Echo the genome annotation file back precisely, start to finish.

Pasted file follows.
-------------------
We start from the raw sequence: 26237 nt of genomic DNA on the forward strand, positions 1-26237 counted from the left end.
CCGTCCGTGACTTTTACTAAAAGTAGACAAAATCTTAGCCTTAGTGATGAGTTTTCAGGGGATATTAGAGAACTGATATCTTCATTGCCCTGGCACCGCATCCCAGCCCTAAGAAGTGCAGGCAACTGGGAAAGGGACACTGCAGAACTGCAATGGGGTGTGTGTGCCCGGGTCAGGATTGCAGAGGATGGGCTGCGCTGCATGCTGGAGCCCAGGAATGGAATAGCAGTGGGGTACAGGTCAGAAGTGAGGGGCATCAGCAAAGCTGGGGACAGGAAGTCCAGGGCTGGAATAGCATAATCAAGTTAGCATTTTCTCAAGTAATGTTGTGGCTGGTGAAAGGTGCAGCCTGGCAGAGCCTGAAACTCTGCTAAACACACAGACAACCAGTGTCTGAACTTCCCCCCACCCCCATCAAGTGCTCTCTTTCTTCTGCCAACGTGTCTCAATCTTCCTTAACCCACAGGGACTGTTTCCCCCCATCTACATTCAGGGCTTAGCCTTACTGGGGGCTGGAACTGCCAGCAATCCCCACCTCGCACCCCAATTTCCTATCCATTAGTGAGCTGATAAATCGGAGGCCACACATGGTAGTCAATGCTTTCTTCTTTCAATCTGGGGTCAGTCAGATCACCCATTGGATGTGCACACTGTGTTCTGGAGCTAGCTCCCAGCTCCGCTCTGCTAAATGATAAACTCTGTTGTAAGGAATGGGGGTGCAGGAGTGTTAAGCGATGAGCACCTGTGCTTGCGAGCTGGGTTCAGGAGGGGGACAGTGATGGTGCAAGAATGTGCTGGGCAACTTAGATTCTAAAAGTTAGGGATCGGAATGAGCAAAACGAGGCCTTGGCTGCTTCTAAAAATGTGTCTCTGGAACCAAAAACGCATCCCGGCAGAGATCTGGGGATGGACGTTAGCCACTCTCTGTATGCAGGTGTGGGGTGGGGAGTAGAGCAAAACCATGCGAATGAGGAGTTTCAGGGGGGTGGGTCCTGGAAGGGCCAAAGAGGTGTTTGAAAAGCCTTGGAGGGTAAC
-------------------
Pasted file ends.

We start from the raw sequence: 26237 nt of genomic DNA on the forward strand, positions 1-26237 counted from the left end.
CCGTCCGTGACTTTTACTAAAAGTAGACAAAATCTTAGCCTTAGTGATGAGTTTTCAGGGGATATTAGAGAACTGATATCTTCATTGCCCTGGCACCGCATCCCAGCCCTAAGAAGTGCAGGCAACTGGGAAAGGGACACTGCAGAACTGCAATGGGGTGTGTGTGCCCGGGTCAGGATTGCAGAGGATGGGCTGCGCTGCATGCTGGAGCCCAGGAATGGAATAGCAGTGGGGTACAGGTCAGAAGTGAGGGGCATCAGCAAAGCTGGGGACAGGAAGTCCAGGGCTGGAATAGCATAATCAAGTTAGCATTTTCTCAAGTAATGTTGTGGCTGGTGAAAGGTGCAGCCTGGCAGAGCCTGAAACTCTGCTAAACACACAGACAACCAGTGTCTGAACTTCCCCCCACCCCCATCAAGTGCTCTCTTTCTTCTGCCAACGTGTCTCAATCTTCCTTAACCCACAGGGACTGTTTCCCCCCATCTACATTCAGGGCTTAGCCTTACTGGGGGCTGGAACTGCCAGCAATCCCCACCTCGCACCCCAATTTCCTATCCATTAGTGAGCTGATAAATCGGAGGCCACACATGGTAGTCAATGCTTTCTTCTTTCAATCTGGGGTCAGTCAGATCACCCATTGGATGTGCACACTGTGTTCTGGAGCTAGCTCCCAGCTCCGCTCTGCTAAATGATAAACTCTGTTGTAAGGAATGGGGGTGCAGGAGTGTTAAGCGATGAGCACCTGTGCTTGCGAGCTGGGTTCAGGAGGGGGACAGTGATGGTGCAAGAATGTGCTGGGCAACTTAGATTCTAAAAGTTAGGGATCGGAATGAGCAAAACGAGGCCTTGGCTGCTTCTAAAAATGTGTCTCTGGAACCAAAAACGCATCCCGGCAGAGATCTGGGGATGGACGTTAGCCACTCTCTGTATGCAGGTGTGGGGTGGGGAGTAGAGCAAAACCATGCGAATGAGGAGTTTCAGGGGGGTGGGTCCTGGAAGGGCCAAAGAGGTGTTTGAAAAGCCTTGGAGGGTAAC